Skill training nowadays can be done more efficiently than ever before. You can redistribute your base attributes once per year, which thankfully are much higher overall since they’ve axed learning skills, and citadels enable you to jump back and forth between clones at your leisure, enabling you to use a full set of +5 attribute implants whenever you’re safely docked up and switching to an appropriate combat clone before an op.

Had my account been active without timeouts I’d have surpassed the 200 million mark by now. I’m not complaining though, with those 150 mil I can do a great many things at a high performance level already.

EVE_150mil_2
Like fly very tiny ships…
EVE_150mil_3
…as well as pretty huge ones.

Let’s have a look at how my skillpoints are distributed by category:

EVE_150mil_5

With the exception of Fleet Support I’d wager that at least 90% of combat pilots have about the same categories in their top ten, more or less in the same order. In a game mainly about internet spaceships shooting each other it’s no surprise really.

A couple of things about my own skills did surprise me though.

There’s a bigger discrepancy between Armor and Shields than I would have thought since I consider both categories as ‘finished’ for my purposes. The explanation lies in the fact that passive armor hardeners, which boost your resistances without having to activate them, are very important for most if not all armor tanked ships, while shield setups pretty much exclusively use active hardeners. Hence I trained the four skills which raise the effectiveness of passive armor hardeners to level 5, while the corresponding shield skills remain at levels 2 or 3. That’s a difference of about two million skillpoints right there.

I couldn’t quite remember having trained Scanning skills on this character at all, but somewhere along the way I obviously did. I think I went on an exploration trip once or twice after I’d researched about activities in the game I’d never tried yet and continued to train those skills for a while. In the end Lakisa liked the feature more than I did, and I completely forgot about having those skills.

I’ve done my fair share of mission running in high sec with this character prior to his pirating days, quite a lot actually, so I definitely should’ve trained his Social skills a good bit higher to maximize profits. I thought that I had, but apparently I always had more important stuff to train.

EVE_150mil_4
It’s all about the connections, man!

When I began preparations for getting my first capital ship, a carrier, I decided to train those skills on this character instead of an alt like most people do. The reason being that I don’t like dual-boxing very much in general, much less in combat situations. In hindsight that was a mistake for various reasons. Capitals just aren’t ships you fly with your main. Because of this he has another couple million skillpoints in skills he doesn’t use, the biggest bunch of it in Navigation. I won’t extract those skills though.

Actually, I’ve neither injected nor extracted any skillpoints to or from this character, and I never will. This is ‘me’ in EVE. The character has grown with me, every decision to train certain skills at a certain time was deliberate and has contributed to his adventures one way or another. I’m not going to mess around with that.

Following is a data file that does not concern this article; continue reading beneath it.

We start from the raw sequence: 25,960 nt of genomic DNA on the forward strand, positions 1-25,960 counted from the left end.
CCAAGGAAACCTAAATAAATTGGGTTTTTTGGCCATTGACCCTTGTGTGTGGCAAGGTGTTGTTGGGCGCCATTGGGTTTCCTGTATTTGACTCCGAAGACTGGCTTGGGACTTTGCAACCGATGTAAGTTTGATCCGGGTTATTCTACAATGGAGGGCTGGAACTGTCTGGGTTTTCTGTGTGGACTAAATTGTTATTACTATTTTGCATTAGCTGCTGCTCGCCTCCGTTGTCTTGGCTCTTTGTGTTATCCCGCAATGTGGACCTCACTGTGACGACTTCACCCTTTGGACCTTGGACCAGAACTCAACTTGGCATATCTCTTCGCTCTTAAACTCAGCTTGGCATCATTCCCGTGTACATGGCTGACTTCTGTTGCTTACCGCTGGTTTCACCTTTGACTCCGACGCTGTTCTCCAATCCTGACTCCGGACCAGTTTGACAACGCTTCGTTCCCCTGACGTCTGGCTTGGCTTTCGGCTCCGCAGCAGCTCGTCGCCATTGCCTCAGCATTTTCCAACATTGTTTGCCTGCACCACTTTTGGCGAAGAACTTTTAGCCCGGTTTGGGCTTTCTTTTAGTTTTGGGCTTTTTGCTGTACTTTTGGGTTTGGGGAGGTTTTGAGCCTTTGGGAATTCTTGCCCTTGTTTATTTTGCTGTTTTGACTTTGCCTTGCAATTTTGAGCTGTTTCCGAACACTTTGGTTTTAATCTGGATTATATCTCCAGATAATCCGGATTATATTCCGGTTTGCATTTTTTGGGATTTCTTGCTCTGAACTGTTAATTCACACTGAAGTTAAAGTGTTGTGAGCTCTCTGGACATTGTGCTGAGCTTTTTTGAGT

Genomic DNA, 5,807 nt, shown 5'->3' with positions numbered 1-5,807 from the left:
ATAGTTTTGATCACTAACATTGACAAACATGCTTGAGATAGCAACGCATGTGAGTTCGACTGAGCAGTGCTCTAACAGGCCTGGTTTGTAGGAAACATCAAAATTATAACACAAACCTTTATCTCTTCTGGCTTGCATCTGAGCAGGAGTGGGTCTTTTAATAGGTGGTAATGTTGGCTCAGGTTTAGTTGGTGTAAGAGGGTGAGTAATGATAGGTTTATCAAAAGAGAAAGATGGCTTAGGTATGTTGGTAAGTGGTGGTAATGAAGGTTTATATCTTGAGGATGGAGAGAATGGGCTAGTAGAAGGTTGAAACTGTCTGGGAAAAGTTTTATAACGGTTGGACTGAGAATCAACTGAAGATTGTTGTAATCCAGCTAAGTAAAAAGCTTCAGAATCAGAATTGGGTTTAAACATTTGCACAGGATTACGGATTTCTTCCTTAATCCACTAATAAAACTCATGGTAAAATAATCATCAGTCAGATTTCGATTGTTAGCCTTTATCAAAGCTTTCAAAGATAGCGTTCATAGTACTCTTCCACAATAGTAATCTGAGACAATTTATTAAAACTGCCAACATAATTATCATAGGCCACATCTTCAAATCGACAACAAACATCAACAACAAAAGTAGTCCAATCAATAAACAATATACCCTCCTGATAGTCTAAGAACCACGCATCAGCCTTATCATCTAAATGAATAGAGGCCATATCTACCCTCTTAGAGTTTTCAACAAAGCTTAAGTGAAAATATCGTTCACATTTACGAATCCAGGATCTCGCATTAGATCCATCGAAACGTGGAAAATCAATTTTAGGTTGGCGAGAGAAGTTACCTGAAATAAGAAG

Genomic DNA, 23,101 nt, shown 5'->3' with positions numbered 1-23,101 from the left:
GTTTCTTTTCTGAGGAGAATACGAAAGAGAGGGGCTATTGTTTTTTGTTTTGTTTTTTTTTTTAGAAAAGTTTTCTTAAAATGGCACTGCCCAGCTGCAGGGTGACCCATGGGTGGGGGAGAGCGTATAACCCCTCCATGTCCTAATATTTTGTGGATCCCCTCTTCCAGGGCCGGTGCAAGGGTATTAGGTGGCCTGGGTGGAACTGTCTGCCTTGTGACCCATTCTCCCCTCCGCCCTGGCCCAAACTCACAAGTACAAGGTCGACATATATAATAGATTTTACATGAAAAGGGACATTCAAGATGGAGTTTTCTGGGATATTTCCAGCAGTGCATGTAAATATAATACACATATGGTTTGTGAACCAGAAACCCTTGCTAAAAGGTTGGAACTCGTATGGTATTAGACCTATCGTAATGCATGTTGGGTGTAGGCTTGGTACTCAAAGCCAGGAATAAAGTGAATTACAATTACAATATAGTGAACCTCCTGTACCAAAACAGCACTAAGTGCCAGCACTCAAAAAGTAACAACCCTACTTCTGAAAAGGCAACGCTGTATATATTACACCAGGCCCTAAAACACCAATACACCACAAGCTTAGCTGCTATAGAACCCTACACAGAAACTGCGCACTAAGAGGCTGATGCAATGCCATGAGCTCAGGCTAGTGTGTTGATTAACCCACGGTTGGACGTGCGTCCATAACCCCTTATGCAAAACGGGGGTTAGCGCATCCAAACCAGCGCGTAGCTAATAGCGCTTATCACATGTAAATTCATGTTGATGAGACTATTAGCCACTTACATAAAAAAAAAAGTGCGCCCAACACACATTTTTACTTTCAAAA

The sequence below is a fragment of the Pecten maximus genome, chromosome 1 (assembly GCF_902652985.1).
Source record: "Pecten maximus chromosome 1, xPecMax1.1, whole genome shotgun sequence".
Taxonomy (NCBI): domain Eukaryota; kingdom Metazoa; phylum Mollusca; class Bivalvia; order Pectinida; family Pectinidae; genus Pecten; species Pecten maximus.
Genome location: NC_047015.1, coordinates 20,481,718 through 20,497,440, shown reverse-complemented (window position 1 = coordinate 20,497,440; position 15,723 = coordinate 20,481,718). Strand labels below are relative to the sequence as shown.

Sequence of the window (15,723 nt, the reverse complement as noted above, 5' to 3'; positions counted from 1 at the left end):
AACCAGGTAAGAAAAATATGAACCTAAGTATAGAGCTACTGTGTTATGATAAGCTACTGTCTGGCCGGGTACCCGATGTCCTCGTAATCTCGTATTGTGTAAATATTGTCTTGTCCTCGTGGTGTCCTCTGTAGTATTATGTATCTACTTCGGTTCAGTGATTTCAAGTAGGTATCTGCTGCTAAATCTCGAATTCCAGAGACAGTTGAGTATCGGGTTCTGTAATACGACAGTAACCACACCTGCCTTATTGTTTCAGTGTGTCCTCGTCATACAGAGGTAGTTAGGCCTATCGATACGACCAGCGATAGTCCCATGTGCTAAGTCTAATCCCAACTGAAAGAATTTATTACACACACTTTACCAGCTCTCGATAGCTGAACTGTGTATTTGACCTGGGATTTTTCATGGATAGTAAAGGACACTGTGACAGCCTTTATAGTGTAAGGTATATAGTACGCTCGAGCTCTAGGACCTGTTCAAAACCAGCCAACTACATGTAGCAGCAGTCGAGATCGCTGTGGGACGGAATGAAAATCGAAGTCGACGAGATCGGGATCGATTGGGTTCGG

Overall I still like this progression system a lot. It came at a perfect time for me back in ’05 when I was seriously burnt out from trying to power-level to the cap in EQII. You need to have patience, sure. It’s also true that a new player will never be able to catch up to my skill total (without using injectors) as long as I don’t stop adding to it. I don’t see either as a problem though.

People tend to forget that the importance of a character’s skills in EVE is greatly surpassed by the importance of strenght in numbers as well as individual player skill. You can contribute to many types of fleet fights with a freshly created character right away simply because you’re not on your own, and a 10 million skillpoint character could (and probably would) beat me in a 1vs1 because I just plain suck at that.

Anyway, here’s to the next 50 million.

Memorable Moments – Chapter Two

Today I’m going back to a great experience I had in 2009. As a line member of KIA Alliance I was living deep in nullsec for the first time in EVE Online.

Our home base was the TN25-J system in Period Basis. As long as we were part of the anti Band of Brothers coalition spearheaded by Goonswarm we had often traveled to Delve and Querious to fight BoB. After their defeat we didn’t have a clear focus or purpose for a while – which lead to most corps leaving the alliance in the end – and we mainly roamed around Period Basis and Stain shooting everything that wasn’t blue (i.e. allied with us).

Naturally Stain’s residents were keen to return the favour, so gangs of pilots from THE KLINGONS, Systematic-Chaos and Reikoku (a former BoB corp) came to harass us regularly.

One day nothing was happening and I ran missions to earn some ISK on my second account. Fortunately I was on Teamspeak just in case because suddenly one of ours called out “Guys, I need help, they have tackled my carrier in GR- !”.

At the time capital ships weren’t nearly as abundant as they are today and the prospect of losing one, no matter the circumstances, was devastating (well, at least it would’ve been to me), so we knew we had to save it. We didn’t have an experienced fleet commander online though, and there were a few moments of ‘Oh god, what are we gonna do?’.

The pilot reported that there were about 20 of them, all sub caps, and that he could tank them for quite a while. There was still time.

I quickly checked what ships I had ready to go, and since no one else seemed willing to step up I decided to at least get the ball rolling.